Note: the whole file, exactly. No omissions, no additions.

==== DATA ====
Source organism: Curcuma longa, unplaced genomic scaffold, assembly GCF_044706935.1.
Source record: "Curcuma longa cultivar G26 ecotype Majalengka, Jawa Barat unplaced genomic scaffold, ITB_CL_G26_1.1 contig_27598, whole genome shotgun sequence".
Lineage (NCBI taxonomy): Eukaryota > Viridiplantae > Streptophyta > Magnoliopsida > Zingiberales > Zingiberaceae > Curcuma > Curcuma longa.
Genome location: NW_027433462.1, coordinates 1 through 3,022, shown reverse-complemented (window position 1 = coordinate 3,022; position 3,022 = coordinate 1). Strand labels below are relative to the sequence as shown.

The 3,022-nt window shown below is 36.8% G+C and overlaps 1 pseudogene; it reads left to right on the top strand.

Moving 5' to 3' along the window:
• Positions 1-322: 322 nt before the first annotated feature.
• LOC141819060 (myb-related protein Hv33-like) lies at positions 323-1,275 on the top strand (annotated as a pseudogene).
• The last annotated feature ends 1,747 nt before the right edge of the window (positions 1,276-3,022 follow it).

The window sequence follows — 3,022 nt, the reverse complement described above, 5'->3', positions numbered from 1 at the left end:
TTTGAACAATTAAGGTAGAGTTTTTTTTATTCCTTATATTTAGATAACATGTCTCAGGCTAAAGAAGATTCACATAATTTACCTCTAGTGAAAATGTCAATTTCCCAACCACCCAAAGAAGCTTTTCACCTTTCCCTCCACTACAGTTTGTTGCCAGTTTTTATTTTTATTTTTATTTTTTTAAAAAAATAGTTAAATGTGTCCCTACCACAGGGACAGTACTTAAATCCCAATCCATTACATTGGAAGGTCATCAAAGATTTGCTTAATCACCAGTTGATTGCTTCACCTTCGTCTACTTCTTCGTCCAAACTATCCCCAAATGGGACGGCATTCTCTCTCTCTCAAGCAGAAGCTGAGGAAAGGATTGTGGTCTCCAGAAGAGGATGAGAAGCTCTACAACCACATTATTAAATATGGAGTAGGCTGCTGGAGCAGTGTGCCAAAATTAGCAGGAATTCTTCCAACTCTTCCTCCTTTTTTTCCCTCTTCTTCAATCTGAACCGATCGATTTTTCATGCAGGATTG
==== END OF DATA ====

Source organism: Curcuma longa, unplaced genomic scaffold, assembly GCF_044706935.1.
Source record: "Curcuma longa cultivar G26 ecotype Majalengka, Jawa Barat unplaced genomic scaffold, ITB_CL_G26_1.1 contig_27598, whole genome shotgun sequence".
Lineage (NCBI taxonomy): Eukaryota > Viridiplantae > Streptophyta > Magnoliopsida > Zingiberales > Zingiberaceae > Curcuma > Curcuma longa.
Genome location: NW_027433462.1, coordinates 1 through 3,022, shown reverse-complemented (window position 1 = coordinate 3,022; position 3,022 = coordinate 1). Strand labels below are relative to the sequence as shown.

The 3,022-nt window shown below is 36.8% G+C and overlaps 1 pseudogene; it reads left to right on the top strand.

Moving 5' to 3' along the window:
• Positions 1-322: 322 nt before the first annotated feature.
• LOC141819060 (myb-related protein Hv33-like) lies at positions 323-1,275 on the top strand (annotated as a pseudogene).
• The last annotated feature ends 1,747 nt before the right edge of the window (positions 1,276-3,022 follow it).

The window sequence follows — 3,022 nt, the reverse complement described above, 5'->3', positions numbered from 1 at the left end:
TTTGAACAATTAAGGTAGAGTTTTTTTTATTCCTTATATTTAGATAACATGTCTCAGGCTAAAGAAGATTCACATAATTTACCTCTAGTGAAAATGTCAATTTCCCAACCACCCAAAGAAGCTTTTCACCTTTCCCTCCACTACAGTTTGTTGCCAGTTTTTATTTTTATTTTTATTTTTTTAAAAAAATAGTTAAATGTGTCCCTACCACAGGGACAGTACTTAAATCCCAATCCATTACATTGGAAGGTCATCAAAGATTTGCTTAATCACCAGTTGATTGCTTCACCTTCGTCTACTTCTTCGTCCAAACTATCCCCAAATGGGACGGCATTCTCTCTCTCTCAAGCAGAAGCTGAGGAAAGGATTGTGGTCTCCAGAAGAGGATGAGAAGCTCTACAACCACATTATTAAATATGGAGTAGGCTGCTGGAGCAGTGTGCCAAAATTAGCAGGAATTCTTCCAACTCTTCCTCCTTTTTTTCCCTCTTCTTCAATCTGAACCGATCGATTTTTCATGCAGGATTG